There are many problems throughout the text labeled
IN YOUR OWN WORDS. Just relax; do not be afraid to give
your opinion. For the most part, these questions do
not have "right" or "wrong" answers. You should spend
about five minutes in answering each of these questions.
These problems are testing your knowledge of the definition
of logarithm, as well as the fundamental property of
Use the Grant's tomb properties to answer find these
values. Do not use a calculator or a paper and
pencil because these answers should be obvious.
If they are not, then you are not understanding the
definition of logarithm.
Do not use your calculuator, but do these problems mentally
about the definition of logarithm.
For example, in Problem 23a think, "What is
the exponent on a base 5 that gives 25?"
In Problem 25a, think "5 is the exponent on
a base 10 which gives the value x?
Use the properties of logarithms; see Example 3.
Use the given pH formula. Use your calculator
and substitute into the formula the given value and
Here are two nice applications of logarithmic equations.
Evaluate these formulas using the given value.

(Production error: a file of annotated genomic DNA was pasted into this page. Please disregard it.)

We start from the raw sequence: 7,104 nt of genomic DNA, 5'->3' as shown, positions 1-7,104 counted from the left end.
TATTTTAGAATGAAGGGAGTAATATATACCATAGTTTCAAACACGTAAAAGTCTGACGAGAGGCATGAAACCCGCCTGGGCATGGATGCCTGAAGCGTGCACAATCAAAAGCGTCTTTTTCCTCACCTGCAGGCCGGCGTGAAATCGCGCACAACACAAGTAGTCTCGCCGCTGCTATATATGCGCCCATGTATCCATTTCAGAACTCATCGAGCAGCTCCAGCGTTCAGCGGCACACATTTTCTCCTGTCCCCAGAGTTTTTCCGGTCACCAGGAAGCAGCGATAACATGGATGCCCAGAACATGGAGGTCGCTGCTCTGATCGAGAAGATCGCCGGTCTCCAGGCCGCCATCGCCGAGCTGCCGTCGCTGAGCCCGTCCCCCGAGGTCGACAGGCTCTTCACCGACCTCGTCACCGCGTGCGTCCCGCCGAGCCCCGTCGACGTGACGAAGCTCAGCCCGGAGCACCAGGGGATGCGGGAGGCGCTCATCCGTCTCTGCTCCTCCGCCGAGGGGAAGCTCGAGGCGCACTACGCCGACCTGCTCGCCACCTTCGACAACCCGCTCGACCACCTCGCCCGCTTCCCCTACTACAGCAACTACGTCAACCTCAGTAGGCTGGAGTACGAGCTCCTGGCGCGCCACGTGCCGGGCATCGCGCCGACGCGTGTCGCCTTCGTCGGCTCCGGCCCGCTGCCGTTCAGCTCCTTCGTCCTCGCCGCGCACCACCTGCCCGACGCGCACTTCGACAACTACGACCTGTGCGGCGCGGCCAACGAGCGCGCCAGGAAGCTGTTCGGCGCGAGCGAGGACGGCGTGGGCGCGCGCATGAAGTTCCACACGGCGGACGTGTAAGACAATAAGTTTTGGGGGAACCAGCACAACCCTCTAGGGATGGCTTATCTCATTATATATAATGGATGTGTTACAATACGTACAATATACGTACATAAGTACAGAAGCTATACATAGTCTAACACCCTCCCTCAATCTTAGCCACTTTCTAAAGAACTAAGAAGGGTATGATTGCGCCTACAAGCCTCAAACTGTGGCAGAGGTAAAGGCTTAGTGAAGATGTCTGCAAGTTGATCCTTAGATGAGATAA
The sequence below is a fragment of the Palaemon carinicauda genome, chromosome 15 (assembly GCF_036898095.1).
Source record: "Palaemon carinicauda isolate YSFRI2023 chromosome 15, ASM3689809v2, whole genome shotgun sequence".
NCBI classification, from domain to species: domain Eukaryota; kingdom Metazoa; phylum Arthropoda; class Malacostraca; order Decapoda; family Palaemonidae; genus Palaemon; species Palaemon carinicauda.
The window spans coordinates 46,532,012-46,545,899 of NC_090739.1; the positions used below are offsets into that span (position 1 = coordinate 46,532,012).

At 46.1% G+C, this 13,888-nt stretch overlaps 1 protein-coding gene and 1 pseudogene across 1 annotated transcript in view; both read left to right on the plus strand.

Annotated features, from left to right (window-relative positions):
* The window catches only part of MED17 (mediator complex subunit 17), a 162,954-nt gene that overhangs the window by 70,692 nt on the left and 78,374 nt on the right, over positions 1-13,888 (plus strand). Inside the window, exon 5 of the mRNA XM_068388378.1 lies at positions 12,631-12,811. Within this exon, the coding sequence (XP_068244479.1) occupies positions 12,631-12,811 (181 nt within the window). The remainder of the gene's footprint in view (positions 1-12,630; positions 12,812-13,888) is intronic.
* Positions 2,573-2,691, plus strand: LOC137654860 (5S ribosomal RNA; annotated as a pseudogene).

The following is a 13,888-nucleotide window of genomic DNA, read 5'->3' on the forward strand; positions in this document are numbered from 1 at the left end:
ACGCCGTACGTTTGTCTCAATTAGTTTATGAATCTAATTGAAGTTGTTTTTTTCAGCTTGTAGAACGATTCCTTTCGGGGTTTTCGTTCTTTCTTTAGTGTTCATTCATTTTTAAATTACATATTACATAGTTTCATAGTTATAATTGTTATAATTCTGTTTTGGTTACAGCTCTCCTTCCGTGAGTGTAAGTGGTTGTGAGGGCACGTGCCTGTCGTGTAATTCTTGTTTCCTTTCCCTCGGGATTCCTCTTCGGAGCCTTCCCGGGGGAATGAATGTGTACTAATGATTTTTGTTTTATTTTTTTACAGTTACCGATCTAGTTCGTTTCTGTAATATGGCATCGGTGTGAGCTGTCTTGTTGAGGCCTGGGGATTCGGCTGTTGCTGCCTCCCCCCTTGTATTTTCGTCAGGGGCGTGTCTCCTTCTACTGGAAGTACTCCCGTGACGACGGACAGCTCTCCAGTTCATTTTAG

parts of these problems should be compared
as you do these problems. Part a
is an equation
from beginning algebra. As you do this part think
about what you are doing to solve for x
when you are doing part b
, notice that this part
uses the same steps that you used in part a
For example, in Problem 37, the
first step is to add 2 to both sides; note in part b,
log 100 is the number 2. The second step is to
multiply both sides by 2 to find the value of x
in part a and the value of log x in part
b. Once you have a value for log x, use
the definition of logarithm to solve for x.
Use the definition of logarithms; see Example 5.
However, as you go through the book be sure you
look at all the examples in the text. If you need hints
for the Level 3 problems, check some sources for help
on the internet (see the LINKS for that particular section.
As a last resort, you can call the author at (707) 829-0606.
On the other hand, the problems designated "Problem
Solving" generally require techniques that do not have
There are many sources for homework help on the internet.
Ask Dr. Math
Here is a site where technology meets mathematics. You
can search a particular topic or choose lessons, calculators,
worksheets for extra practice or other resources.
Dr. Math is a registered trademark. This is an excellent
site at which you can search to see if your question
has been previously asked, or you can send your question
directly to Dr. Math to receive an answer.
This site provides online graphing calculators. This
is especially useful if you do not have your own calculator.
The Math Forum @ Drexel
This site provides an internet mathematics library that
can help if you need extra help. For additional homework
help at this site, click one of the links in the
Mathematics Home Page
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